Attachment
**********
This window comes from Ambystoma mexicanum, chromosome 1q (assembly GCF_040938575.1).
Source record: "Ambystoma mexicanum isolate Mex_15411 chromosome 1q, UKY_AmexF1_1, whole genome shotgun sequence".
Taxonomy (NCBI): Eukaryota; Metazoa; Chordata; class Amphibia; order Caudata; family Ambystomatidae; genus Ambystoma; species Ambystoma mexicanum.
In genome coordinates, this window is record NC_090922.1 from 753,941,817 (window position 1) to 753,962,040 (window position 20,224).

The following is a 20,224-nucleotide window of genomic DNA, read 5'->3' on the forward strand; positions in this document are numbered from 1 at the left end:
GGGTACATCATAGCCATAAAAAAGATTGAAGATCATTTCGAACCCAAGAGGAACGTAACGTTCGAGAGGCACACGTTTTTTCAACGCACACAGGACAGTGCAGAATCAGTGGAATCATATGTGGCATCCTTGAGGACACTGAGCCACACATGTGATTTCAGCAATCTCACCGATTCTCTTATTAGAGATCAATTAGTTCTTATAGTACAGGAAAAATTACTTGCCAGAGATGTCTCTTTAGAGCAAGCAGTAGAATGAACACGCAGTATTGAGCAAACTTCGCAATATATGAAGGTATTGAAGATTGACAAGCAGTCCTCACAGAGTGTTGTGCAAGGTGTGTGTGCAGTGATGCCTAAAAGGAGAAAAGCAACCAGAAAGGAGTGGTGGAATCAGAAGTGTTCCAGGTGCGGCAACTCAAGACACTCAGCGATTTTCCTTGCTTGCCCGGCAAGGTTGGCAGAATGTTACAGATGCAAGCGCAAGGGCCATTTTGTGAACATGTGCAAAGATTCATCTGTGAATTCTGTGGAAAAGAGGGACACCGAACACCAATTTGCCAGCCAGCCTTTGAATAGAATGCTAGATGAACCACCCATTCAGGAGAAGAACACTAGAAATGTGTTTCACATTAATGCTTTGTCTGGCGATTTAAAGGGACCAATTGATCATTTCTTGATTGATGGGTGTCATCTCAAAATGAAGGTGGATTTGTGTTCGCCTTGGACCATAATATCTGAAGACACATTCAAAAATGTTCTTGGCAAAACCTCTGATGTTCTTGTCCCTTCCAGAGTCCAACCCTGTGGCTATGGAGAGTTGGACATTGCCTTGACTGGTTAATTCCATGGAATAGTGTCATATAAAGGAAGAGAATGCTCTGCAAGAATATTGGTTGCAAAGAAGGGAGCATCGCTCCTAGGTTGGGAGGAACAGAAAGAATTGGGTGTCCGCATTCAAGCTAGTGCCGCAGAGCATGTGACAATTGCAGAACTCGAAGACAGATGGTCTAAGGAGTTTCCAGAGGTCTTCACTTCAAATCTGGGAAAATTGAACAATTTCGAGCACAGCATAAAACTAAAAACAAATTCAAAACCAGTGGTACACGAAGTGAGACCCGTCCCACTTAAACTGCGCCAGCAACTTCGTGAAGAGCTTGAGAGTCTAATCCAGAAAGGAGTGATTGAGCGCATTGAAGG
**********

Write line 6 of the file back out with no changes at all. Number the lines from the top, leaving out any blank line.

GGGTACATCATAGCCATAAAAAAGATTGAAGATCATTTCGAACCCAAGAGGAACGTAACGTTCGAGAGGCACACGTTTTTTCAACGCACACAGGACAGTGCAGAATCAGTGGAATCATATGTGGCATCCTTGAGGACACTGAGCCACACATGTGATTTCAGCAATCTCACCGATTCTCTTATTAGAGATCAATTAGTTCTTATAGTACAGGAAAAATTACTTGCCAGAGATGTCTCTTTAGAGCAAGCAGTAGAATGAACACGCAGTATTGAGCAAACTTCGCAATATATGAAGGTATTGAAGATTGACAAGCAGTCCTCACAGAGTGTTGTGCAAGGTGTGTGTGCAGTGATGCCTAAAAGGAGAAAAGCAACCAGAAAGGAGTGGTGGAATCAGAAGTGTTCCAGGTGCGGCAACTCAAGACACTCAGCGATTTTCCTTGCTTGCCCGGCAAGGTTGGCAGAATGTTACAGATGCAAGCGCAAGGGCCATTTTGTGAACATGTGCAAAGATTCATCTGTGAATTCTGTGGAAAAGAGGGACACCGAACACCAATTTGCCAGCCAGCCTTTGAATAGAATGCTAGATGAACCACCCATTCAGGAGAAGAACACTAGAAATGTGTTTCACATTAATGCTTTGTCTGGCGATTTAAAGGGACCAATTGATCATTTCTTGATTGATGGGTGTCATCTCAAAATGAAGGTGGATTTGTGTTCGCCTTGGACCATAATATCTGAAGACACATTCAAAAATGTTCTTGGCAAAACCTCTGATGTTCTTGTCCCTTCCAGAGTCCAACCCTGTGGCTATGGAGAGTTGGACATTGCCTTGACTGGTTAATTCCATGGAATAGTGTCATATAAAGGAAGAGAATGCTCTGCAAGAATATTGGTTGCAAAGAAGGGAGCATCGCTCCTAGGTTGGGAGGAACAGAAAGAATTGGGTGTCCGCATTCAAGCTAGTGCCGCAGAGCATGTGACAATTGCAGAACTCGAAGACAGATGGTCTAAGGAGTTTCCAGAGGTCTTCACTTCAAATCTGGGAAAATTGAACAATTTCGAGCACAGCATAAAACTAAAAACAAATTCAAAACCAGTGGTACACGAAGTGAGACCCGTCCCACTTAAACTGCGCCAGCAACTTCGTGAAGAGCTTGAGAGTCTAATCCAGAAAGGAGTGATTGAGCGCATTGAAGG